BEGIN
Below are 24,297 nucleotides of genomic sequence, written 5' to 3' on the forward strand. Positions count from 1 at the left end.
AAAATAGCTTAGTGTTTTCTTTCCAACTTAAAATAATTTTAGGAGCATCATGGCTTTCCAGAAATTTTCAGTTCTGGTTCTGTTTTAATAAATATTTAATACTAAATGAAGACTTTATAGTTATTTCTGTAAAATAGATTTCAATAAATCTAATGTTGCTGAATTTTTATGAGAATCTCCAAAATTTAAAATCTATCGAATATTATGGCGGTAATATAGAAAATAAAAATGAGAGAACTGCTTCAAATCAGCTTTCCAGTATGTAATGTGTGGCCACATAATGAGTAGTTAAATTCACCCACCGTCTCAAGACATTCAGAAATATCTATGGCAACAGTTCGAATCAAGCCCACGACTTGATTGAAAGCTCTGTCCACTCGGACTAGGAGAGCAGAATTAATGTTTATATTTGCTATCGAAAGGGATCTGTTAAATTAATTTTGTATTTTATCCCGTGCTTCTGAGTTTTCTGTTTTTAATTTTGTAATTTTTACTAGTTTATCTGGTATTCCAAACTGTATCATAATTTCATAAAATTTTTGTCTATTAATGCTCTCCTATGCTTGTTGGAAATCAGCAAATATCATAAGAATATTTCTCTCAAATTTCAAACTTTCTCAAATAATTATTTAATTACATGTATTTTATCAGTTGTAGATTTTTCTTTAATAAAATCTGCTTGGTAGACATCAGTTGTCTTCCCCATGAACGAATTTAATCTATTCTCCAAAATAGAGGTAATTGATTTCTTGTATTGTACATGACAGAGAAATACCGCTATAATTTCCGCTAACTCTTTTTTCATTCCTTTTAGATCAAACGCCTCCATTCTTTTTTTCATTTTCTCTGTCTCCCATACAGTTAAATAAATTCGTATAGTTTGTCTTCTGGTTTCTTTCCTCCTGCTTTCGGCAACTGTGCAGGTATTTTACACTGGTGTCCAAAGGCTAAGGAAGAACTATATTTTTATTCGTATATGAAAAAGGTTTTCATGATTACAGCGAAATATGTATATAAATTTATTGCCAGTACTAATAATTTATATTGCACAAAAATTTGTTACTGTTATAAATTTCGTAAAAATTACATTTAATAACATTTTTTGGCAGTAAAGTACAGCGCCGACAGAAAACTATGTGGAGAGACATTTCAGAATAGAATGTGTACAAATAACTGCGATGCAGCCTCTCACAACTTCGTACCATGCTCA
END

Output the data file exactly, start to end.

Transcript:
Below are 24,297 nucleotides of genomic sequence, written 5' to 3' on the forward strand. Positions count from 1 at the left end.
AAAATAGCTTAGTGTTTTCTTTCCAACTTAAAATAATTTTAGGAGCATCATGGCTTTCCAGAAATTTTCAGTTCTGGTTCTGTTTTAATAAATATTTAATACTAAATGAAGACTTTATAGTTATTTCTGTAAAATAGATTTCAATAAATCTAATGTTGCTGAATTTTTATGAGAATCTCCAAAATTTAAAATCTATCGAATATTATGGCGGTAATATAGAAAATAAAAATGAGAGAACTGCTTCAAATCAGCTTTCCAGTATGTAATGTGTGGCCACATAATGAGTAGTTAAATTCACCCACCGTCTCAAGACATTCAGAAATATCTATGGCAACAGTTCGAATCAAGCCCACGACTTGATTGAAAGCTCTGTCCACTCGGACTAGGAGAGCAGAATTAATGTTTATATTTGCTATCGAAAGGGATCTGTTAAATTAATTTTGTATTTTATCCCGTGCTTCTGAGTTTTCTGTTTTTAATTTTGTAATTTTTACTAGTTTATCTGGTATTCCAAACTGTATCATAATTTCATAAAATTTTTGTCTATTAATGCTCTCCTATGCTTGTTGGAAATCAGCAAATATCATAAGAATATTTCTCTCAAATTTCAAACTTTCTCAAATAATTATTTAATTACATGTATTTTATCAGTTGTAGATTTTTCTTTAATAAAATCTGCTTGGTAGACATCAGTTGTCTTCCCCATGAACGAATTTAATCTATTCTCCAAAATAGAGGTAATTGATTTCTTGTATTGTACATGACAGAGAAATACCGCTATAATTTCCGCTAACTCTTTTTTCATTCCTTTTAGATCAAACGCCTCCATTCTTTTTTTCATTTTCTCTGTCTCCCATACAGTTAAATAAATTCGTATAGTTTGTCTTCTGGTTTCTTTCCTCCTGCTTTCGGCAACTGTGCAGGTATTTTACACTGGTGTCCAAAGGCTAAGGAAGAACTATATTTTTATTCGTATATGAAAAAGGTTTTCATGATTACAGCGAAATATGTATATAAATTTATTGCCAGTACTAATAATTTATATTGCACAAAAATTTGTTACTGTTATAAATTTCGTAAAAATTACATTTAATAACATTTTTTGGCAGTAAAGTACAGCGCCGACAGAAAACTATGTGGAGAGACATTTCAGAATAGAATGTGTACAAATAACTGCGATGCAGCCTCTCACAACTTCGTACCATGCTCA